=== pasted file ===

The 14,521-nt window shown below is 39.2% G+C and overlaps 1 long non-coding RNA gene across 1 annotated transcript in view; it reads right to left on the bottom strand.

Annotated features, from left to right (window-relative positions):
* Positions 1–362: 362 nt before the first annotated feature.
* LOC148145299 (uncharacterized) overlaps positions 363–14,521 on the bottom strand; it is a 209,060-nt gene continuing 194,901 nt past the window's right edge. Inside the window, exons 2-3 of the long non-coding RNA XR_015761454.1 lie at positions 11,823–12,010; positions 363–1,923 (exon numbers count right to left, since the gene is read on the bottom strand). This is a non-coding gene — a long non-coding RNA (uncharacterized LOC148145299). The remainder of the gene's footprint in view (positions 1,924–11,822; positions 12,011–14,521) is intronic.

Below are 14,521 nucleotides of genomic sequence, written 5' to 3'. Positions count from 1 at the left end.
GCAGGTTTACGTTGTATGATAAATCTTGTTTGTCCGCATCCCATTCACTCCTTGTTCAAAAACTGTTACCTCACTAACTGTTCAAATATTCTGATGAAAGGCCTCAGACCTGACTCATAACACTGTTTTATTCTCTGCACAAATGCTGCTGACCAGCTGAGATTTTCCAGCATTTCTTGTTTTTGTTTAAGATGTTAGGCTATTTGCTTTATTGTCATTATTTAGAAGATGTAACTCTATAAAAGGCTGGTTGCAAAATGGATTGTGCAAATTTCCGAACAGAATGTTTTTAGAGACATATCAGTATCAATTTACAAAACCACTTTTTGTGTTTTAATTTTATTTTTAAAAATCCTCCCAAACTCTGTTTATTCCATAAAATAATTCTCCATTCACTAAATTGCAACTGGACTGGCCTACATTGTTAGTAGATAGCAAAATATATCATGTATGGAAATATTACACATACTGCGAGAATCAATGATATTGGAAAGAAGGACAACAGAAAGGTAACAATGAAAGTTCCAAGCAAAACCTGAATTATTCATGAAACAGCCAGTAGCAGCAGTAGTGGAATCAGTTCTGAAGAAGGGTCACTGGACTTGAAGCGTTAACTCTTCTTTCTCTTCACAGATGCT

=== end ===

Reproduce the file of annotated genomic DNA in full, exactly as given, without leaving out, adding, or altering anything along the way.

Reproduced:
The 14,521-nt window shown below is 39.2% G+C and overlaps 1 long non-coding RNA gene across 1 annotated transcript in view; it reads right to left on the bottom strand.

Annotated features, from left to right (window-relative positions):
* Positions 1–362: 362 nt before the first annotated feature.
* LOC148145299 (uncharacterized) overlaps positions 363–14,521 on the bottom strand; it is a 209,060-nt gene continuing 194,901 nt past the window's right edge. Inside the window, exons 2-3 of the long non-coding RNA XR_015761454.1 lie at positions 11,823–12,010; positions 363–1,923 (exon numbers count right to left, since the gene is read on the bottom strand). This is a non-coding gene — a long non-coding RNA (uncharacterized LOC148145299). The remainder of the gene's footprint in view (positions 1,924–11,822; positions 12,011–14,521) is intronic.

Below are 14,521 nucleotides of genomic sequence, written 5' to 3'. Positions count from 1 at the left end.
GCAGGTTTACGTTGTATGATAAATCTTGTTTGTCCGCATCCCATTCACTCCTTGTTCAAAAACTGTTACCTCACTAACTGTTCAAATATTCTGATGAAAGGCCTCAGACCTGACTCATAACACTGTTTTATTCTCTGCACAAATGCTGCTGACCAGCTGAGATTTTCCAGCATTTCTTGTTTTTGTTTAAGATGTTAGGCTATTTGCTTTATTGTCATTATTTAGAAGATGTAACTCTATAAAAGGCTGGTTGCAAAATGGATTGTGCAAATTTCCGAACAGAATGTTTTTAGAGACATATCAGTATCAATTTACAAAACCACTTTTTGTGTTTTAATTTTATTTTTAAAAATCCTCCCAAACTCTGTTTATTCCATAAAATAATTCTCCATTCACTAAATTGCAACTGGACTGGCCTACATTGTTAGTAGATAGCAAAATATATCATGTATGGAAATATTACACATACTGCGAGAATCAATGATATTGGAAAGAAGGACAACAGAAAGGTAACAATGAAAGTTCCAAGCAAAACCTGAATTATTCATGAAACAGCCAGTAGCAGCAGTAGTGGAATCAGTTCTGAAGAAGGGTCACTGGACTTGAAGCGTTAACTCTTCTTTCTCTTCACAGATGCT